"I think sometimes they had an adversarial relationship with the owners," Clark said. "They weren't on the same page. I go back to another example: A newspaper is a business, and they've got to try to make money."

The money was in following the interest in integrated baseball, Clark said. The plight of Robinson, Larry Doby and the men who followed them to the big leagues became the news. So in 1947, the black press shifted its resources to the Major Leagues, a shift that proved troubling to Negro League owners.

Their partnership with the black press soon devolved into open warfare in print. As harsh as it had been toward Landis and Chandler for their roles in fostering segregation, the black press dealt just as harshly with Negro League owners who, for self-survival reasons, seemed bent on stopping integration.

"All they cared about was the perpetuation of the slave trade they had developed," Smith wrote in The Pittsburgh Courier. "[They'll] shout to the high heavens that racial progress comes first and baseball next. But actually, the preservation of their shaky, littered, infested, segregated baseball domicile comes first, last and always."

Other black sportswriters of the era shared Smith's view. They voiced concern in print that Negro League owners weren't working toward integration; they were working against it. What seemed to frighten these owners was the uncertainty about the future, which the black press spelled out in specifics.

The Chicago Defender, a leading voice in the black press, posited the notion that progress trumped whatever concerns owners might have had about the dismantling of the Negro Leagues as a viable business enterprise.

The newspaper wrote: "No selfishness on the part of Negro ownership, nor appeasement ... to the Southern reactionaries in baseball must stand in the way of the advancement of qualified Negro players."

The black press, Carroll said, understood that integration was the greater goal. It believed, and voiced that belief in countless articles, that the death of the Negro Leagues portended only good for black Americans, a position Negro League ownership disputed.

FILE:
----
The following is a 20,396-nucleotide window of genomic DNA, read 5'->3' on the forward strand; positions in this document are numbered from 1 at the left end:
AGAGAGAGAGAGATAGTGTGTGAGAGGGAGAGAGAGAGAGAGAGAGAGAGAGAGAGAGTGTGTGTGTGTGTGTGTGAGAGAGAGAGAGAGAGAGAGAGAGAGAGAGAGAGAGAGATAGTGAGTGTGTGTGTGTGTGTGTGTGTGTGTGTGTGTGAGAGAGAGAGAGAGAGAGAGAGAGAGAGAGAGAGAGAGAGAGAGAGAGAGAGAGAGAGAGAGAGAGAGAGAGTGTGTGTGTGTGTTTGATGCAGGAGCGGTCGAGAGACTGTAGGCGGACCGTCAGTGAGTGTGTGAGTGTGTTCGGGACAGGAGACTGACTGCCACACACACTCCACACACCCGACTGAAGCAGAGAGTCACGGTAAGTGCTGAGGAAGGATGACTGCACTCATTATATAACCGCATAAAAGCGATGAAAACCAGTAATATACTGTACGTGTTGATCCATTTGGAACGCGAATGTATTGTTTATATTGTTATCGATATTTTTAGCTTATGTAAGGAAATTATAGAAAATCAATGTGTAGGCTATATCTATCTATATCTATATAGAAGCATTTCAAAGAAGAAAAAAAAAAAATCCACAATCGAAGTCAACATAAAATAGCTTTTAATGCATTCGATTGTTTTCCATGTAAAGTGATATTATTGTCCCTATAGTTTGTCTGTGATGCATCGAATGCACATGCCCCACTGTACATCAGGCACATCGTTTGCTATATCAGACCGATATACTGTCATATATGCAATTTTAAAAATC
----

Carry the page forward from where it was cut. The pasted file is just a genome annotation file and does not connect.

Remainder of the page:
But the black press didn't come to this belief without some soul-searching. It faced this key question: Should it support a black-owned, black-supported enterprise that the press itself had worked so hard to build and sustain?

The answer: No.

"They made the break," Carroll said of the black press. "The partnership that was so strong for so long became an acrimonious split, and those black writers began to criticize those owners that they'd partnered with for their greed, for their resistance to change."

Carroll pointed out that Foster, before his death in 1930, had envisioned integration when he formed the league. His vision, however, saw one all-black team playing in the Majors, which would keep the Negro Leagues alive as a pipeline for talent to the bigs.

But Foster couldn't have envisioned a raid on black talent. Major League teams took five players in '47, and they took even more in the years that followed. Major League Baseball also took the black press along as well, and the black press took its readership with it.

The day that Robinson took the field with the Brooklyn Dodgers, the Negro Leagues went on life support. Its owners suddenly lost their tight hold on black fans who had filled ballparks and had worshipped Satchel, Cool Papa and Gibson, said Bob Kendrick, marketing director of the Negro Leagues Baseball Museum.

Without the black press to chronicle the game, they soon lost the vitality that had made their enterprise prosper.

"It was bittersweet in that respect," Kendrick said of integration. "But it was progress, and there's always a cost for progress. We all know that black businesses paid a dear cost for what was deemed as progress."

Justice B. Hill is a reporter for MLB.com. This story was not subject to the approval of Major League Baseball or its clubs.